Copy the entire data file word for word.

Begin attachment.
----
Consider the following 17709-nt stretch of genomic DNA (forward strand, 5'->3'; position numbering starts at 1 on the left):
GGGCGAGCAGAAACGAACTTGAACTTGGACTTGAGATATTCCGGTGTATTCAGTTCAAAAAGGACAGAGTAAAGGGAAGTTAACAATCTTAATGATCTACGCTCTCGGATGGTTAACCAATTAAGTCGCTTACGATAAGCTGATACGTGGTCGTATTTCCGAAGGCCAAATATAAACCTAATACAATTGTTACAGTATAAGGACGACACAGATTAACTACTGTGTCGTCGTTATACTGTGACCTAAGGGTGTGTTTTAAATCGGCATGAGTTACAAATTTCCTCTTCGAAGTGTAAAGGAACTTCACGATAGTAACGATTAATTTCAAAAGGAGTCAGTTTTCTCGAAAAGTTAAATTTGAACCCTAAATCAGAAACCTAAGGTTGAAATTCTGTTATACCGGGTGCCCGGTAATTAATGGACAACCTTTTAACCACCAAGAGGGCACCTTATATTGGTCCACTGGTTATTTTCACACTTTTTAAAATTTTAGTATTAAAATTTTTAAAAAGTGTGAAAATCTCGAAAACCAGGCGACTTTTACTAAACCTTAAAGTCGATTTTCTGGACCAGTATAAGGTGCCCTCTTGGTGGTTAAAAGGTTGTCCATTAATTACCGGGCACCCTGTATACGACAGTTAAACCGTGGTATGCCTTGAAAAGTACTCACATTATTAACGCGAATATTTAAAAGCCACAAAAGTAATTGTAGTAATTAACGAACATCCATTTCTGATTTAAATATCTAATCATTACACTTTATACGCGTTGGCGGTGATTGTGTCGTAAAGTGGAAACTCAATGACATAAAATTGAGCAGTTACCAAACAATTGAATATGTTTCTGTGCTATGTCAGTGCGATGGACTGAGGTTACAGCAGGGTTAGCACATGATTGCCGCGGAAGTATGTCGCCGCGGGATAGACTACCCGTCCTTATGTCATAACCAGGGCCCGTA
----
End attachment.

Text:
Consider the following 17709-nt stretch of genomic DNA (forward strand, 5'->3'; position numbering starts at 1 on the left):
GGGCGAGCAGAAACGAACTTGAACTTGGACTTGAGATATTCCGGTGTATTCAGTTCAAAAAGGACAGAGTAAAGGGAAGTTAACAATCTTAATGATCTACGCTCTCGGATGGTTAACCAATTAAGTCGCTTACGATAAGCTGATACGTGGTCGTATTTCCGAAGGCCAAATATAAACCTAATACAATTGTTACAGTATAAGGACGACACAGATTAACTACTGTGTCGTCGTTATACTGTGACCTAAGGGTGTGTTTTAAATCGGCATGAGTTACAAATTTCCTCTTCGAAGTGTAAAGGAACTTCACGATAGTAACGATTAATTTCAAAAGGAGTCAGTTTTCTCGAAAAGTTAAATTTGAACCCTAAATCAGAAACCTAAGGTTGAAATTCTGTTATACCGGGTGCCCGGTAATTAATGGACAACCTTTTAACCACCAAGAGGGCACCTTATATTGGTCCACTGGTTATTTTCACACTTTTTAAAATTTTAGTATTAAAATTTTTAAAAAGTGTGAAAATCTCGAAAACCAGGCGACTTTTACTAAACCTTAAAGTCGATTTTCTGGACCAGTATAAGGTGCCCTCTTGGTGGTTAAAAGGTTGTCCATTAATTACCGGGCACCCTGTATACGACAGTTAAACCGTGGTATGCCTTGAAAAGTACTCACATTATTAACGCGAATATTTAAAAGCCACAAAAGTAATTGTAGTAATTAACGAACATCCATTTCTGATTTAAATATCTAATCATTACACTTTATACGCGTTGGCGGTGATTGTGTCGTAAAGTGGAAACTCAATGACATAAAATTGAGCAGTTACCAAACAATTGAATATGTTTCTGTGCTATGTCAGTGCGATGGACTGAGGTTACAGCAGGGTTAGCACATGATTGCCGCGGAAGTATGTCGCCGCGGGATAGACTACCCGTCCTTATGTCATAACCAGGGCCCGTA